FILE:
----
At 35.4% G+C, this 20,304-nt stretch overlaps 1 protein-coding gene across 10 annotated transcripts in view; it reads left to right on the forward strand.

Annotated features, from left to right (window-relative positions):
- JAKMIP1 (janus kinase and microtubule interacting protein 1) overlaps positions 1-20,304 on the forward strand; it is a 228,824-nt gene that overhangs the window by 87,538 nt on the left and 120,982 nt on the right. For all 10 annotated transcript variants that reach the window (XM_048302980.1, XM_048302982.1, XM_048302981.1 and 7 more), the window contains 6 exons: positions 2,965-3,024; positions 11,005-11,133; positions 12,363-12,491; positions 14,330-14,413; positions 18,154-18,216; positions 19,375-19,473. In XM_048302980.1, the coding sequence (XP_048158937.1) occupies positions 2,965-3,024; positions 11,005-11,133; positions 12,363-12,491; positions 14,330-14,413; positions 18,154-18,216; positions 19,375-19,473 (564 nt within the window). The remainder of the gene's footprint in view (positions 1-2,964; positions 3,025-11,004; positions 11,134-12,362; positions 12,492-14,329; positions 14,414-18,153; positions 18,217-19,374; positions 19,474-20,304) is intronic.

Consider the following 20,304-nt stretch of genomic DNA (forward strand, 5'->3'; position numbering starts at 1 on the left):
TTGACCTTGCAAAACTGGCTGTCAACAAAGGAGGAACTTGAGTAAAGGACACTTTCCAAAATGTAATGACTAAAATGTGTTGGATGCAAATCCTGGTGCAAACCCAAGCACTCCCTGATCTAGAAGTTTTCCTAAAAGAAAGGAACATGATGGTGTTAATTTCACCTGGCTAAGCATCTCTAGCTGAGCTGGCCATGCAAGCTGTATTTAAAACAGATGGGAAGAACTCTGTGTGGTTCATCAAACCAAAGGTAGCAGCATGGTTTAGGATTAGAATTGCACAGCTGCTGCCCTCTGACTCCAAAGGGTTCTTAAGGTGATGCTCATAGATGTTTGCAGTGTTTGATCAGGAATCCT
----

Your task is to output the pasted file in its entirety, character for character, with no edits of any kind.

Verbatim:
At 35.4% G+C, this 20,304-nt stretch overlaps 1 protein-coding gene across 10 annotated transcripts in view; it reads left to right on the forward strand.

Annotated features, from left to right (window-relative positions):
- JAKMIP1 (janus kinase and microtubule interacting protein 1) overlaps positions 1-20,304 on the forward strand; it is a 228,824-nt gene that overhangs the window by 87,538 nt on the left and 120,982 nt on the right. For all 10 annotated transcript variants that reach the window (XM_048302980.1, XM_048302982.1, XM_048302981.1 and 7 more), the window contains 6 exons: positions 2,965-3,024; positions 11,005-11,133; positions 12,363-12,491; positions 14,330-14,413; positions 18,154-18,216; positions 19,375-19,473. In XM_048302980.1, the coding sequence (XP_048158937.1) occupies positions 2,965-3,024; positions 11,005-11,133; positions 12,363-12,491; positions 14,330-14,413; positions 18,154-18,216; positions 19,375-19,473 (564 nt within the window). The remainder of the gene's footprint in view (positions 1-2,964; positions 3,025-11,004; positions 11,134-12,362; positions 12,492-14,329; positions 14,414-18,153; positions 18,217-19,374; positions 19,474-20,304) is intronic.

Consider the following 20,304-nt stretch of genomic DNA (forward strand, 5'->3'; position numbering starts at 1 on the left):
TTGACCTTGCAAAACTGGCTGTCAACAAAGGAGGAACTTGAGTAAAGGACACTTTCCAAAATGTAATGACTAAAATGTGTTGGATGCAAATCCTGGTGCAAACCCAAGCACTCCCTGATCTAGAAGTTTTCCTAAAAGAAAGGAACATGATGGTGTTAATTTCACCTGGCTAAGCATCTCTAGCTGAGCTGGCCATGCAAGCTGTATTTAAAACAGATGGGAAGAACTCTGTGTGGTTCATCAAACCAAAGGTAGCAGCATGGTTTAGGATTAGAATTGCACAGCTGCTGCCCTCTGACTCCAAAGGGTTCTTAAGGTGATGCTCATAGATGTTTGCAGTGTTTGATCAGGAATCCT